Osteoporosis prevention, diagnosis and management in postmenopausal women and men over 50 years of age


Pharmacologic management in the elderly

Evidence statement

Despite the high absolute fracture risk in the older adult population, there is a paucity of evidence-based literature, randomised controlled trials (RCTs) and head-to-head studies with fractures as an outcome in older patients. Elderly is defined as over 75 years for the purpose of this recommendation. This group is at the highest risk of fracture, with hip fracture the most common fracture type.1,2 Few studies include patients older than 75 years of age and, if they do, the numbers are often small and infrequently analysed as sub-groups. Most of the evidence is based on a systematic review.3 A review of the published literature on the clinical efficacy and safety of specific osteoporosis treatments in reducing fracture risk in women 75 years of age and older confirms the benefit of treatment.4,5–15 Denosumab and strontium ranelate are the only agents in which RCTs have been specifically designed and powered to demonstrate a benefit in reduction of the risk of hip fracture in females older than 75 years of age.4,12–14 Risedronate has been demonstrated to be beneficial in a mixed cohort of patients from the age of 70 to 100 years with demonstrated osteoporosis, but not in those over 80 years with risk factors only.6–8 For non-vertebral fracture, there is evidence for fracture risk reduction with the use of strontium ranelate12,13 and zoledronic acid11 in the 75 years-plus cohort, and in the cohort of patients 70 to 79 years of age for risedronate.6 There are inadequate conclusive data for most other agents in terms of non-vertebral fracture risk reduction in older populations.4,15 All currently available agents (antiresorptives and teriparatide) are considered effective for vertebral fracture-risk reduction in older female populations.3–16 Only one study, which specifically included residents of a long-term-care facility treated with alendronate, reported an improvement in bone mineral density at two years.17 There is only one RCT subgroup analysis suggesting benefit of teriparatide in reducing vertebral fracture risk only in older cohorts.18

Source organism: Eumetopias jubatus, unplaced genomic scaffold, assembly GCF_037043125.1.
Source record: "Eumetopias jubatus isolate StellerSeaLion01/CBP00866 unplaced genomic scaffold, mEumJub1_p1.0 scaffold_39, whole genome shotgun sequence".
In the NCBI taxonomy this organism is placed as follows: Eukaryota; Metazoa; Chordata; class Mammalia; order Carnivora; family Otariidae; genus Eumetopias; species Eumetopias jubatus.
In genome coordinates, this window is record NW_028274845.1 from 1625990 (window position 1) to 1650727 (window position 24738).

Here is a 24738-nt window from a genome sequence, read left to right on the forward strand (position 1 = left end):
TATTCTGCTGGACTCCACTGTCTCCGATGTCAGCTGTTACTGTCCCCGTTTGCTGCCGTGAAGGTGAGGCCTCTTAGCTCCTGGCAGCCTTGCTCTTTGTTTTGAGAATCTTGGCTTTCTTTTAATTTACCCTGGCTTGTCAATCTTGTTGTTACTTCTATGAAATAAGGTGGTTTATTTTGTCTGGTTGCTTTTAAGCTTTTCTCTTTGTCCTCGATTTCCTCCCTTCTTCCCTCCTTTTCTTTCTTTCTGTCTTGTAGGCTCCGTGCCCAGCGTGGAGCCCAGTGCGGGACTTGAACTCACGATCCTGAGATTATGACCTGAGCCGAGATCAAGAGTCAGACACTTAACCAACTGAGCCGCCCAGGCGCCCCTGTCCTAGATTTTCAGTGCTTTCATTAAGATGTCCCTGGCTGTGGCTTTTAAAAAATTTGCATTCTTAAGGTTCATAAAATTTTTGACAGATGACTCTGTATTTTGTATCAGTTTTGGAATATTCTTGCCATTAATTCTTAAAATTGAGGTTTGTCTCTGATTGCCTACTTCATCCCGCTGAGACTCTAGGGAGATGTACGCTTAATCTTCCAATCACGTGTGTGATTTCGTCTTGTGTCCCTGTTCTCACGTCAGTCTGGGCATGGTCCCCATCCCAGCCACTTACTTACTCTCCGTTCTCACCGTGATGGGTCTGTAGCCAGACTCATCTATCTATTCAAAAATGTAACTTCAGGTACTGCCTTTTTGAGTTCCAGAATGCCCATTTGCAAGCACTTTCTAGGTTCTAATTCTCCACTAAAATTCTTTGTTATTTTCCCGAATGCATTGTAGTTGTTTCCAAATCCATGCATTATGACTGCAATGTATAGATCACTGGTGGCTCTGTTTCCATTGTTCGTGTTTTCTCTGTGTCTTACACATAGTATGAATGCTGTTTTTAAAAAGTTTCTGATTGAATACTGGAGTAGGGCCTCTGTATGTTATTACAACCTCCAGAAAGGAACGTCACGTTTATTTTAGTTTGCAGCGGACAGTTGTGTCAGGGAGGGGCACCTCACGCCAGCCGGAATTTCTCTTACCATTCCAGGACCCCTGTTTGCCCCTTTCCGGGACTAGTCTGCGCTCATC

Grade: A

Recommendation 29
Anti-resorptive therapy is recommended for reduction of fracture risk in people over 75 years of age with osteoporosis.

Grade: C

Recommendation 30
Anabolic therapy with teriparatide may be considered for reduction of vertebral fracture risk in people over 75 years of age with osteoporosis.

  1. Sanders KM, Seeman E, Ugoni AM, et al. Age- and gender-specific rate of fractures in Australia: A population-based study. Osteoporos Int 1999;10(3):240–47.
  2. Jones G, Nguyen T, Sambrook PN, Kelly PJ, Gilbert C, Eisman JA. Symptomatic fracture incidence in elderly men and women: The Dubbo Osteoporosis Epidemiology Study (DOES). Osteoporos Int 1994;4(5):277–82.
  3. Inderjeeth CA, Foo AC, Lai MM, Glendenning P. Efficacy and safety of pharmacological agents in managing osteoporosis in the old old: Review of the evidence. Bone 2009;44(5):744–51.